before I left. You're right, it does seem like I leave town when
you're fertile. But it's just coincidence, I promise. If it
makes you feel better, I can make a little deposit with your
doctor in case this happens again." He smiled, expecting her to
smile back. She knew that smile. It was the habitual smile of a
lifelong charmer trying to get his way, and she couldn't believe
there could be a version of herself who hadn't learned to see
through it. She smiled weakly, and he continued, "I want this as
much as you do, Monica. In a year we'll be parents. You'll

Tears came to Monica's eyes as she felt the gravity of what he
was saying. Parents? She and Brad would be parents? She
prayed silently to wake up from her nightmare, and Brad, noticing
her expression, pulled her into a tight hug, whispering, "I adore
you, Monica. You'll make a wonderful mother. But no matter what
happens, I want you to be happy..."

She pulled away and said what she knew he wanted to hear. "I am
happy, Brad. Really."

He smiled smugly then ran a thumb under her eye, wiping away a
tear. "Glad to hear it. And soon you'll be even happier." He
looked at the moisture on his thumb then rubbed it against the
tip of his index finger. He looked more closely at her eyes, his
lips gradually pursing in disgust. "But let's look happy, okay?
Just because I'm out of town, don't let yourself go. No make-up?
Your hair isn't done? And this sweater..." he said, fingering
the yarn as if it were strands of mucus. "You can do better than
this. We've set a standard, Monica. Let's live up to it, okay?"

She nodded then asked hopefully, "See you soon?"

"That's my girl," Brad said, pulling her in for another kiss.
"I'll call you."

She pulled away from him as quickly as she could, and returned to
the X-Files office. Her partner was examining the contents of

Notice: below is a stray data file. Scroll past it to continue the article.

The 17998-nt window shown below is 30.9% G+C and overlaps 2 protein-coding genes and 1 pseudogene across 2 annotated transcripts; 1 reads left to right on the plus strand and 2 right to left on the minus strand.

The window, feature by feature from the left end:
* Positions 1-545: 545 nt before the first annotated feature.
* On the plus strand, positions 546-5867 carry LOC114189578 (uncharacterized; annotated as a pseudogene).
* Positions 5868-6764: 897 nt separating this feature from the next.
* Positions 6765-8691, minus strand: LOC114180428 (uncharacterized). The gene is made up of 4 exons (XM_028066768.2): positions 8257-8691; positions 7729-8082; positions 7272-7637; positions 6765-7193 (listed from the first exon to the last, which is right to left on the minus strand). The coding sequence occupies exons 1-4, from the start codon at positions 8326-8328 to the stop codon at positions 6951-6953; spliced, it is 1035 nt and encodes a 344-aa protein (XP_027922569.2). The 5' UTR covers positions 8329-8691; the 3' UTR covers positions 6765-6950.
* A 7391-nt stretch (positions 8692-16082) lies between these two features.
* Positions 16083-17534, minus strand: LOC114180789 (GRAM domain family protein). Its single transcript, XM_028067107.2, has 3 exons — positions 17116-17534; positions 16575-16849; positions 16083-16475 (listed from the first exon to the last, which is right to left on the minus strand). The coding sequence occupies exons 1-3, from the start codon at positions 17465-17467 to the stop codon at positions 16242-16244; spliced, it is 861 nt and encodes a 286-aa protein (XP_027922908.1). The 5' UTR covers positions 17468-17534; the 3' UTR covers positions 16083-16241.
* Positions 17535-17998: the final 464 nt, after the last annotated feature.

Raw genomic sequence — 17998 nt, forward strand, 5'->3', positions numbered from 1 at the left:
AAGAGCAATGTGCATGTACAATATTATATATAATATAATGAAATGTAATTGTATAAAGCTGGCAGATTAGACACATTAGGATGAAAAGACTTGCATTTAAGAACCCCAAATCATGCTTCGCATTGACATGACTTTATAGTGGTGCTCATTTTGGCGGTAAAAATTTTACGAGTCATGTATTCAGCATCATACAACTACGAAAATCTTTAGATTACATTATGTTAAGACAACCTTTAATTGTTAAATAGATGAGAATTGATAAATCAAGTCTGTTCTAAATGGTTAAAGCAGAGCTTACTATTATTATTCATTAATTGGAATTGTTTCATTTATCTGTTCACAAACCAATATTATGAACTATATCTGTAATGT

his desk, and he looked up when she entered. "Something tells me
we're not in Kansas anymore, Dorothy," he said.

"I'll say," she said, standing just inside the door. She
listened until she heard the sound of the elevator door closing,
then locked the office door and approached him. "What's going
on?" she sighed. "I could never marry him."

"Beats me," he answered, moving to meet her. They stood together
next to his desk, looking at the strange object. John's arm
automatically went to her waist, and she settled into his

"This is all wrong," she said, shaking her head.

"What did your *husband* want?" Doggett asked, pulling her around
to face him, his hands now holding her sides as if to keep her
from escaping. "Did he notice anything different?"

"I don't think so, except the rings are missing," she answered,
then when his quizzical eye questioned her sudden blush, she
added, "And he didn't like my hair and make-up..."

John's ire went up immediately, realizing she'd been insulted,
but not knowing how to soothe her, he took a deep breath, then
forced a weak smile and said simply, "Good."

"He's going out of town on a case," Reyes added, stroking John's
arms. "We don't have to worry about him until tomorrow."

"Let's hope we can set things straight before anyone notices,"
John said softly. He stroked Monica's hair as she nodded, a
gesture that had become habitual for him. He'd never paid much
attention to Barb's hair, but with Monica it was a magical,
almost spiritual gesture. Comforting her somehow comforted him,
which comforted her even more.

She smiled at the gesture, then picked up the object and said